Magalie L'Abbé/Flickr

Here's why some of us develop an allergy to sunlight

Bummer.

SIGNE DEAN
1 JAN 2016
 

Without the Sun, there would be no life on our planet - and yet for some, this giant ball of hot plasma makes life rather difficult. There are people who develop a rash or even break out into painful, itchy hives if they get exposed to sunlight. While the folk term for this problem is called sun allergy, these symptoms can actually be triggered by several distinct conditions, which, technically speaking, are not always allergies.

The most common sun-related skin problem - affecting roughly 10 percent of the population - is called polymorphous light eruption (PLE). Shortly after exposure to sunlight a person's skin around the chest and arms becomes red and itchy, and it can take up to a week for the symptoms to resolve. It's most common in Caucasian women with fair skin who live in the northern parts of the northern hemisphere.

 

What's interesting is that PLE tends to flare up in spring and early summer, when people first start getting out in the sunlight. As exposure increases throughout the sunny weather, symptoms ease up - but then disappointingly return the next year. Scientists are not entirely sure why PLE develops, but it seems to be a sensitivity to ultraviolet radiation - the short wavelength of sunlight that reaches our planet.

A more dramatic 'sun allergy' produces not just a rash, but large hives on sun-exposed skin - this super-rare condition is called solar urticaria. It can be quite painful to deal with, as an outbreak will start with itching and then develop into big welts. If a large enough area of the skin is exposed and develops the reaction, a person can even go into anaphylactic shock. Sunbathing is the stuff of horrors for people afflicted with this condition.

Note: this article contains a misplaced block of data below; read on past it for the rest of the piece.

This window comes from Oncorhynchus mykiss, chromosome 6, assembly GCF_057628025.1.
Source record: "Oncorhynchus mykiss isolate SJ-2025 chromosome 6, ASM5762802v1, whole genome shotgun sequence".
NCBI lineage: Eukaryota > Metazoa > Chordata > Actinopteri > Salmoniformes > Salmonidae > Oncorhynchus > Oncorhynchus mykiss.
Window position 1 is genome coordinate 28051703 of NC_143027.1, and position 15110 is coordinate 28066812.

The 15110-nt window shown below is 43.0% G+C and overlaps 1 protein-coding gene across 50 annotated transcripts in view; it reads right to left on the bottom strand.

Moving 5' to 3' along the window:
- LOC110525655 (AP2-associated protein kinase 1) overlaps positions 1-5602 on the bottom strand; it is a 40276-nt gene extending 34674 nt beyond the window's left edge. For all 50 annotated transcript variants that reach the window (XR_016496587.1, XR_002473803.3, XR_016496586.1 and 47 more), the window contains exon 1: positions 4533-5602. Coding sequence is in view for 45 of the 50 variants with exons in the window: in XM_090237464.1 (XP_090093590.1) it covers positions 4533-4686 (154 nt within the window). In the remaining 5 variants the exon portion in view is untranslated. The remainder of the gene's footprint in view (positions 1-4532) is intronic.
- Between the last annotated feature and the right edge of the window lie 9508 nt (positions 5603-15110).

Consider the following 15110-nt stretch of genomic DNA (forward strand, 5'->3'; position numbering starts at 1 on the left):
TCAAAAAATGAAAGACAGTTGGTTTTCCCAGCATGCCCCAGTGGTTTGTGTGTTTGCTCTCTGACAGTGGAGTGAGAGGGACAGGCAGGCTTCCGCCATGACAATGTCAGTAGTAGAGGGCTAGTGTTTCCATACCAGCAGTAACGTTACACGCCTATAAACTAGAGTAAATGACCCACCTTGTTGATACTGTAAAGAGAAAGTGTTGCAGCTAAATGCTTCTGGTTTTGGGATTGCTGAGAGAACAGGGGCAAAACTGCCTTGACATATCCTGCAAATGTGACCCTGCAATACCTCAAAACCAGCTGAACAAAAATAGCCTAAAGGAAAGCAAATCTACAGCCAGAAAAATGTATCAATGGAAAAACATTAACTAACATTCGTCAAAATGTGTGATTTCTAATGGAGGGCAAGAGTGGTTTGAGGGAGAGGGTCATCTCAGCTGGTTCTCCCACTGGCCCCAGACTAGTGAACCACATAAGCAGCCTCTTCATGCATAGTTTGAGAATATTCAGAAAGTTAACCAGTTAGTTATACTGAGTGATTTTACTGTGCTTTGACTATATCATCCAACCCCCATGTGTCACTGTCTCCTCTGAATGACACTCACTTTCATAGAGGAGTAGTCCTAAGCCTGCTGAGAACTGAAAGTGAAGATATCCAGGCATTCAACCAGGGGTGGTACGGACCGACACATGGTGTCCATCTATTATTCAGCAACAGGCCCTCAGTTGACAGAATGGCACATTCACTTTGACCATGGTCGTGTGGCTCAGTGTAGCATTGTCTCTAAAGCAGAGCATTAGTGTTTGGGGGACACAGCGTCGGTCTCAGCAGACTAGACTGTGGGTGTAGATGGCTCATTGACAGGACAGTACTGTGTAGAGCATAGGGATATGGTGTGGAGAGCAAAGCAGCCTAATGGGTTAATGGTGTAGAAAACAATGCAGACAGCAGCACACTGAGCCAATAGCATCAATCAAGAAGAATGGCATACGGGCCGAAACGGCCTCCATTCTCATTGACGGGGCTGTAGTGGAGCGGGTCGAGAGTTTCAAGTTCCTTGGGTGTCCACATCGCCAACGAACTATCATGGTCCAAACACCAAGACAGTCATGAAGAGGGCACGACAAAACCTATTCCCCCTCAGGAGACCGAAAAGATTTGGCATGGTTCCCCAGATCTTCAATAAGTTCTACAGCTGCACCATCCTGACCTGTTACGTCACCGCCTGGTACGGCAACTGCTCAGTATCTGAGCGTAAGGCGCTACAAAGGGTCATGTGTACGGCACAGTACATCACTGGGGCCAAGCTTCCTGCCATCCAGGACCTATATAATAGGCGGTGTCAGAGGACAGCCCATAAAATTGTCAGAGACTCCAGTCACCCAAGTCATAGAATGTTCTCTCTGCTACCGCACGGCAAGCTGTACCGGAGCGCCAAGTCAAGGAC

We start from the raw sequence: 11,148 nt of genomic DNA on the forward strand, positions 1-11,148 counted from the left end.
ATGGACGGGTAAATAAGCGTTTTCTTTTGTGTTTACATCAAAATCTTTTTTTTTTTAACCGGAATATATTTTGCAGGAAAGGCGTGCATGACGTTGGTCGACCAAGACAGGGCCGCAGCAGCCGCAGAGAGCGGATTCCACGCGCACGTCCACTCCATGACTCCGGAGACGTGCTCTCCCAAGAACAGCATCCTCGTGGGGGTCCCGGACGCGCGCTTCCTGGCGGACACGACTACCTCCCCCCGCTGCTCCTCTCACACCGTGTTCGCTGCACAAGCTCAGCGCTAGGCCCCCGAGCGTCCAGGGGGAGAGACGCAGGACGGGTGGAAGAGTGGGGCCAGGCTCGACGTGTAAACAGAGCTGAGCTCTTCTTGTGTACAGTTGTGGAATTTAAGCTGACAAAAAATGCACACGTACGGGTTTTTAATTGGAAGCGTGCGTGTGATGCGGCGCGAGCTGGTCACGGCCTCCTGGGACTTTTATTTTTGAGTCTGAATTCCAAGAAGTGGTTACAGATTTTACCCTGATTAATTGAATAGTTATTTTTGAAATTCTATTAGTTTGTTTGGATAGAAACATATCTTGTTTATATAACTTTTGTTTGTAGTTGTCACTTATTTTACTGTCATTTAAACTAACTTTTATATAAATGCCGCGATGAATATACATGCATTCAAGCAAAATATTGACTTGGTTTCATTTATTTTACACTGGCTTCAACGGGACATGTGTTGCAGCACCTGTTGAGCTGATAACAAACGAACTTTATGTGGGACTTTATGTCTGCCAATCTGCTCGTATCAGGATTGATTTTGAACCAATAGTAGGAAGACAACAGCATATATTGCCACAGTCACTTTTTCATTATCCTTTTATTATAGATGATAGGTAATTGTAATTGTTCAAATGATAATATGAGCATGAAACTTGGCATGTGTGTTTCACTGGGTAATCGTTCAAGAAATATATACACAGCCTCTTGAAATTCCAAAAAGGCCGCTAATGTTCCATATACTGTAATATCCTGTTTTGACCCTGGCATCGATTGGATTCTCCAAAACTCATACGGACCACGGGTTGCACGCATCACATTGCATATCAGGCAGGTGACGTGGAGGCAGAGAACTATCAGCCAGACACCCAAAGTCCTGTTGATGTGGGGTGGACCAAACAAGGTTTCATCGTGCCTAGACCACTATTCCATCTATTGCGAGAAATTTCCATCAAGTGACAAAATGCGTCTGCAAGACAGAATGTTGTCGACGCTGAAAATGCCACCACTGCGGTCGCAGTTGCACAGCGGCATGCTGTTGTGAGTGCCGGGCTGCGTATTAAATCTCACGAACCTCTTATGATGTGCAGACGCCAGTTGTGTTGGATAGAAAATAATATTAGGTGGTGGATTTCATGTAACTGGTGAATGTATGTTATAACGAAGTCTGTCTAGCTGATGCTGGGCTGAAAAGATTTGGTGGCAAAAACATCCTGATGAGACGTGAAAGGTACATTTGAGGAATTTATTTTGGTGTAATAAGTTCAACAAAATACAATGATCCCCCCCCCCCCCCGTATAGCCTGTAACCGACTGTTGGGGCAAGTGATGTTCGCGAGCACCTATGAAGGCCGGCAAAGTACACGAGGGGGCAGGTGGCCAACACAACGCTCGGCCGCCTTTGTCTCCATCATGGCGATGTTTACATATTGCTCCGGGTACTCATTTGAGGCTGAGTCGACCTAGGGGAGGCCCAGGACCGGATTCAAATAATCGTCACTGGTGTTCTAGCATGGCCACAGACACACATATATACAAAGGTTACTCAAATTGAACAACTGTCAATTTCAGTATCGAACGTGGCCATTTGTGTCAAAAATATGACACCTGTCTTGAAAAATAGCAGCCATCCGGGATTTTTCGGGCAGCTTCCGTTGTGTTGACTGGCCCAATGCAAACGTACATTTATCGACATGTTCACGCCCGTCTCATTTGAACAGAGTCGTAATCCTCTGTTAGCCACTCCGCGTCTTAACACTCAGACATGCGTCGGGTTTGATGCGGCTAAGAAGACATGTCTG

Solar urticaria is mediated by immunoglobulin E (IgE) - the same antibody that plays a role in various allergies, including pollen, food sensitivities, asthma, and others. Hence treatment includes taking antihistamines to deal with the allergic response in the body, as well as a steroid cream to treat the skin itself.

Yet another type of sun sensitivity is called actinic prurigo, and predominantly affects people of American Indian and Latin American descent, especially in Mexico and Central America. This largely genetic condition is characterised by an intensely itchy rash that develops on sun-exposed areas of the skin, including the face and lips. There's no cure, and the most typical medical advice is to avoid sunlight as much as possible, along with the usual topical steroid creams to deal with the rash.

Even if you're genetically spared from all of these conditions, sunlight sensitivity can still happen to you - thanks to certain medications or topical creams. Doxycycline, a common acne medication, is one such drug, but other antibiotics such as sulfonamides can also cause it. Non-steroidal anti-inflammatory drugs (NSAIDs), such as ibuprofen or naproxen, are also known to create photosensitivity, as are some birth control pills, high blood pressure meds, and others.

A sunlight-induced rash is definitely bothersome to deal with, but unlike some other allergies (looking at you, peanuts) at least it's highly unlikely you'll end up dying from anaphylaxis. So... always look on the bright side?

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